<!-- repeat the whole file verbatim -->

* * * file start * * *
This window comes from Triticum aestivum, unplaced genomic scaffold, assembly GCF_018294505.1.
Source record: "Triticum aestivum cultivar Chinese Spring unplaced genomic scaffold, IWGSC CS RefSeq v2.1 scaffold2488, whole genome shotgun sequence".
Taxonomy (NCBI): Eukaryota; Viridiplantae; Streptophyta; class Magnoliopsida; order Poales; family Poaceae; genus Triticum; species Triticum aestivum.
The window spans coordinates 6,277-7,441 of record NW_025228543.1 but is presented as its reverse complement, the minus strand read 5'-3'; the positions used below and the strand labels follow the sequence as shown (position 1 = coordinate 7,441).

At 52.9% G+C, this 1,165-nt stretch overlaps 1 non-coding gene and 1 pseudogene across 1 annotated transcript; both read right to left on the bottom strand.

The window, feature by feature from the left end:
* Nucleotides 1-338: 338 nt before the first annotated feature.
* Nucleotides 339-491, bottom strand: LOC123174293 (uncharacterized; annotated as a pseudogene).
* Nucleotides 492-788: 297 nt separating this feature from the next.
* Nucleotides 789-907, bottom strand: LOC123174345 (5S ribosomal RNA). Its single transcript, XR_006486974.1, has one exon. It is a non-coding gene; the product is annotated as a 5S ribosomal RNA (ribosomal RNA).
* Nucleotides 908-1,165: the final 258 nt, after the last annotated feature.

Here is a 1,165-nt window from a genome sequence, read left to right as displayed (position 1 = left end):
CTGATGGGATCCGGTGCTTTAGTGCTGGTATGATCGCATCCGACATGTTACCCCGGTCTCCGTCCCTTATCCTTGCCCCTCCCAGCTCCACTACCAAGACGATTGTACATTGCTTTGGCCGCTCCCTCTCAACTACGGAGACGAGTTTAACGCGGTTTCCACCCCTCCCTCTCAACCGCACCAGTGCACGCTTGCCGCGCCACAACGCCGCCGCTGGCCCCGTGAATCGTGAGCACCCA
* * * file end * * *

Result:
This window comes from Triticum aestivum, unplaced genomic scaffold, assembly GCF_018294505.1.
Source record: "Triticum aestivum cultivar Chinese Spring unplaced genomic scaffold, IWGSC CS RefSeq v2.1 scaffold2488, whole genome shotgun sequence".
Taxonomy (NCBI): Eukaryota; Viridiplantae; Streptophyta; class Magnoliopsida; order Poales; family Poaceae; genus Triticum; species Triticum aestivum.
The window spans coordinates 6,277-7,441 of record NW_025228543.1 but is presented as its reverse complement, the minus strand read 5'-3'; the positions used below and the strand labels follow the sequence as shown (position 1 = coordinate 7,441).

At 52.9% G+C, this 1,165-nt stretch overlaps 1 non-coding gene and 1 pseudogene across 1 annotated transcript; both read right to left on the bottom strand.

The window, feature by feature from the left end:
* Nucleotides 1-338: 338 nt before the first annotated feature.
* Nucleotides 339-491, bottom strand: LOC123174293 (uncharacterized; annotated as a pseudogene).
* Nucleotides 492-788: 297 nt separating this feature from the next.
* Nucleotides 789-907, bottom strand: LOC123174345 (5S ribosomal RNA). Its single transcript, XR_006486974.1, has one exon. It is a non-coding gene; the product is annotated as a 5S ribosomal RNA (ribosomal RNA).
* Nucleotides 908-1,165: the final 258 nt, after the last annotated feature.

Here is a 1,165-nt window from a genome sequence, read left to right as displayed (position 1 = left end):
CTGATGGGATCCGGTGCTTTAGTGCTGGTATGATCGCATCCGACATGTTACCCCGGTCTCCGTCCCTTATCCTTGCCCCTCCCAGCTCCACTACCAAGACGATTGTACATTGCTTTGGCCGCTCCCTCTCAACTACGGAGACGAGTTTAACGCGGTTTCCACCCCTCCCTCTCAACCGCACCAGTGCACGCTTGCCGCGCCACAACGCCGCCGCTGGCCCCGTGAATCGTGAGCACCCA